Despite offering exciting career prospects, the disciplines of medicine and technology are nowhere to be found in school syllabuses. However, pupils have the opportunity to take a peek into this world within the scope of an interdisciplinary project on magnetic field sensors that can be used to measure cardiac activity.
Time to leave the school behind for the lab: last summer, pupils from an upper secondary school in Gettorf visited the Faculty of Engineering. They were then keen to describe their initial impressions of research work and their comments included the following: “I didn’t know that different disciplines worked so closely together”, “you can really try out a lot of things and develop your own abilities,”, “research is not as abstract as I thought”. These visits, together with a lecture held at the school, are components of a multi-part module that has been developed by scientists from the Collaborative Research Centre (CRC) 1261 “Magnetoelectric Sensors: From Composite Materials to Biomagnetic Diagnostics”. Their goal? To offer insights into magnetic measurement of cardiac current flows, as well as the day-to-day activities of researchers.
This also appealed to teachers of subjects such as physics or biology, who were keen to show their pupils some real-world applications alongside the theory conveyed during lessons. After all, cardiovascular diseases are the leading cause of death in Germany. Electrocardiograms (ECGs) are still being used to measure heart signals. “However, we are now looking to combine this with special sensors that can record magnetic signals. This might then enable us to detect certain heart diseases more reliably,” commented Professor Eckhard Quandt, CRC spokesperson, explaining one objective of the interdisciplinary research group.
Student teacher Cara Broß was responsible for preparing this topic for the school in close cooperation with Professor Gerhard Schmidt, signal processing expert at the CRC, as well as doctoral researchers. Within the scope of her Master's thesis, she developed experiments and then tested these with school classes at the Kiel Science Factory. “The pupils basically work their way along the CRC chain, addressing the same questions as the researchers,” explains Broß. Which materials are suitable for the concept employed by these sensors? What structure and design do the sensors require? What is the most effective way to read out heart signals?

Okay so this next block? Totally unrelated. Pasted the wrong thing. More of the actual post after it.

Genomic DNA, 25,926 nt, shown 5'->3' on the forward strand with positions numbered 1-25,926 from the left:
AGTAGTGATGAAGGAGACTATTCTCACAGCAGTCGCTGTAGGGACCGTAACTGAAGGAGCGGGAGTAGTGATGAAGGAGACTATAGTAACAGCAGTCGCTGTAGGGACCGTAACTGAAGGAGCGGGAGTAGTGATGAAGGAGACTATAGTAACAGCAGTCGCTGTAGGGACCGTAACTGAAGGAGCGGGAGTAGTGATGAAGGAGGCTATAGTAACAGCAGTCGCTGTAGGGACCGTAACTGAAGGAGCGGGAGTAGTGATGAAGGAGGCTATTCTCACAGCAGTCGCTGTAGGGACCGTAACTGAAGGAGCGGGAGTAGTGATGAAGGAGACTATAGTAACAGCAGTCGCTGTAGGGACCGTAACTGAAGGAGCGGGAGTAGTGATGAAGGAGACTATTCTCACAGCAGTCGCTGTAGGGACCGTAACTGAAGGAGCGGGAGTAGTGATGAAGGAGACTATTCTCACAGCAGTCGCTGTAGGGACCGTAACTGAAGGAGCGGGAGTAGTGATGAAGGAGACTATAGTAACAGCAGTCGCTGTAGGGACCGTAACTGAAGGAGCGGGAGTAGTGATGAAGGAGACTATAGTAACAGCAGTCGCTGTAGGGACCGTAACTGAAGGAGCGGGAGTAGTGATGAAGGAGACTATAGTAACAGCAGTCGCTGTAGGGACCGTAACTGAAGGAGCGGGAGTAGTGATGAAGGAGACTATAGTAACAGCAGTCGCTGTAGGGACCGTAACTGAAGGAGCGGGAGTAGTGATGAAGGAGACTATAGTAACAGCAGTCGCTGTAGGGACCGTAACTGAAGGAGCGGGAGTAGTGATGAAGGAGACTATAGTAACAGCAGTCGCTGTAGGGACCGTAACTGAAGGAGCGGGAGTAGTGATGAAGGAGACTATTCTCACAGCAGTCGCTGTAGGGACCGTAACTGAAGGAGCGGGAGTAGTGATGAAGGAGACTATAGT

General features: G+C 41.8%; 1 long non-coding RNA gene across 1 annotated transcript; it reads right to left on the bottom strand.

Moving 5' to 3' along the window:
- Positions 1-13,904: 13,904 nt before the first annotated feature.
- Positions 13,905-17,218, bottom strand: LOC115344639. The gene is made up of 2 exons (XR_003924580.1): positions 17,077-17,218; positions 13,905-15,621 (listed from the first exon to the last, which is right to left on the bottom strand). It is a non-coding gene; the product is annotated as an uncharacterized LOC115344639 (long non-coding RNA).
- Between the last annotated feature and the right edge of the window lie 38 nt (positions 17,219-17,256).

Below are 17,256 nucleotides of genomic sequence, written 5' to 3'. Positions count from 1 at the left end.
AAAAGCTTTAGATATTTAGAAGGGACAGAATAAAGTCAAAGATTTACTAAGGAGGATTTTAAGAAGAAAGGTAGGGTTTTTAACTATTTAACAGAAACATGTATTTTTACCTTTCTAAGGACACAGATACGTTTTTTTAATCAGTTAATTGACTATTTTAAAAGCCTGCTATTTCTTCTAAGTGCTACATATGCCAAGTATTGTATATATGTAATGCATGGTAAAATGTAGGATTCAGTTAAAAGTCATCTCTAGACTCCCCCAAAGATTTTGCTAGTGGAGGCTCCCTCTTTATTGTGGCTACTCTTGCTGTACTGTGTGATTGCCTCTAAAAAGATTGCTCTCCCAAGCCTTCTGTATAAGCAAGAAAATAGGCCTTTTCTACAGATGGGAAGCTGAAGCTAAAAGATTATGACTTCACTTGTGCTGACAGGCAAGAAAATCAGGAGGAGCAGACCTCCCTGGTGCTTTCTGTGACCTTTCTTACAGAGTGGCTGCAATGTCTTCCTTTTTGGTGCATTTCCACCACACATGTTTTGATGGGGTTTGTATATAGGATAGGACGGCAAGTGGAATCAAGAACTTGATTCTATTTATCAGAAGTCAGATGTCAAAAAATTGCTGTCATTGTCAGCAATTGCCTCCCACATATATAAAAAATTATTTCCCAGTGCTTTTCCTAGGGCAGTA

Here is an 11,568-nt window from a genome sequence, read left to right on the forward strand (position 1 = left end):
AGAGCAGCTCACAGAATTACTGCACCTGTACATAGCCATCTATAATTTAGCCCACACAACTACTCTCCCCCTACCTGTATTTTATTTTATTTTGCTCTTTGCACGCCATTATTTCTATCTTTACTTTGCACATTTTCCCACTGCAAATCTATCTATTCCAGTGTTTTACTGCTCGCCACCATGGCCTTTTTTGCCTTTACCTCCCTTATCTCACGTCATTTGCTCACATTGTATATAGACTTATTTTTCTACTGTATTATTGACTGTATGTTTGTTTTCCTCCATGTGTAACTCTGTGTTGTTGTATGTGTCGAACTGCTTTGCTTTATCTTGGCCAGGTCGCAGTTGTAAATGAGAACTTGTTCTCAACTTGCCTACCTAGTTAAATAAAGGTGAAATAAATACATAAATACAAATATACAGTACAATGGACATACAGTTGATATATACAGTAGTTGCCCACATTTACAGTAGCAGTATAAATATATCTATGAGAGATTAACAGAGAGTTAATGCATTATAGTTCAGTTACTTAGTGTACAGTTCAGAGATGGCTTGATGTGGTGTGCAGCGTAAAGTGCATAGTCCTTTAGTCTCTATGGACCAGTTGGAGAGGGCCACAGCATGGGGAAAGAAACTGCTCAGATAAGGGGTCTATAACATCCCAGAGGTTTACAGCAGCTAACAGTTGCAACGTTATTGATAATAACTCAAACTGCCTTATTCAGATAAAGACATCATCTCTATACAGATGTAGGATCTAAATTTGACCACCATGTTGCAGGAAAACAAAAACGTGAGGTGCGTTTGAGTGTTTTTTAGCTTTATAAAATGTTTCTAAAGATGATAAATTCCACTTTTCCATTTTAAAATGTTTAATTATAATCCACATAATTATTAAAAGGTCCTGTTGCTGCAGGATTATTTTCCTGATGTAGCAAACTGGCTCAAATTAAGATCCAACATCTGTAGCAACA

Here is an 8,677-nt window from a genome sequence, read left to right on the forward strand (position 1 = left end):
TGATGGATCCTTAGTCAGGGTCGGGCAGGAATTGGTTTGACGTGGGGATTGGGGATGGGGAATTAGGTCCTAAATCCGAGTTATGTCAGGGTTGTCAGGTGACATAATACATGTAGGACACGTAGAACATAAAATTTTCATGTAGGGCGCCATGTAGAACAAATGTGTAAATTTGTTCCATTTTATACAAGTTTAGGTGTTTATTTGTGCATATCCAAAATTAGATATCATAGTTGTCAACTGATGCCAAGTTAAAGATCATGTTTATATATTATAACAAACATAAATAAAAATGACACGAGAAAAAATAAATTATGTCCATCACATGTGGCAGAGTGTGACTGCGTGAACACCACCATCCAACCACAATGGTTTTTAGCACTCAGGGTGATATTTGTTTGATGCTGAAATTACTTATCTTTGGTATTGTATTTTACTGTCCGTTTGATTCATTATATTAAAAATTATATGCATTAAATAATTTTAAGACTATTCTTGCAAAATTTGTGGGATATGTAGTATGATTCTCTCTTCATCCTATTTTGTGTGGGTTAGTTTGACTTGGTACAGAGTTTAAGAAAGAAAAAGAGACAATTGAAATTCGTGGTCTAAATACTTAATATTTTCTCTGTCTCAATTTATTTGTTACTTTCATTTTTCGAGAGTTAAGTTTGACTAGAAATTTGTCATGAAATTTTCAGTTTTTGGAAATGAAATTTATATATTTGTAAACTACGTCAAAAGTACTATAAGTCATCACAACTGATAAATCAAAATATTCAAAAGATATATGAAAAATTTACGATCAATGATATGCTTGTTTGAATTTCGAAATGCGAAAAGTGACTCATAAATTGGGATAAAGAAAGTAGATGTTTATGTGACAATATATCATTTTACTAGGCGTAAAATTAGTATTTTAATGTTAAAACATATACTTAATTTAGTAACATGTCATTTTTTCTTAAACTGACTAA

Based on these experiments, Broß has produced a new set-up for use in schools. She is now a PhD student at the Leibniz Institute for Science and Mathematics Education (IPN) and has developed a heart simulator together with CRC members from the Faculties of Medicine and Engineering. The plastic upper body, whose shape is based on the human body, uses a coil to emit various magnetic signals that resemble those of a human heart. The signals are recorded using a magnetic field sensor and then displayed on a computer monitor. After an introduction to diagnostic techniques, the aim is for the pupils to detect anomalies such as auricular fibrillation in the simulated heart activities. Following the lecture and visits to the laboratory, the heart simulator represents the third component in the interdisciplinary school module of the CRC 1261.
Ilka Parchmann, Education Professor at the IPN, is investigating the effect of these measures together with Dr Carolin Enzingmüller, Head of the Outreach Project at the CRC: “Our long-term goal is to get schools and universities networking more closely with one another. This is why we are placing so much emphasis on providing scientific support and guidance for activities of this kind in Kiel.” After all, based on her experience, they not only enhance teaching, but also deliver added value in research. “It is exciting to try and explain the work we do in a way that pupils can understand,” commented electrical engineer Gerhard Schmidt. “We can then also provide stimulus for the researchers of the future.”
More information: http://info.sfb1261.de
The Collaborative Research Centre (CRC) 1261 “Magnetoelectric Sensors: From Composite Materials to Biomagnetic Diagnostics” has received around €11 million in sponsorship from the German Research Foundation (DFG) since 2016. More than 50 scientists from the fields of materials science, physics, electrical engineering and medicine are engaged in research on highly sensitive magnetic field sensors here. Unlike electrical measurement methods such as the ECG (electrocardiogram), magnetic field sensors would be capable of measuring cardiac or brain currents contactlessly without electrodes (magnetocardiograms or magnetoencephalograms). In future, this could then for example simplify (long-term) investigations. (jus)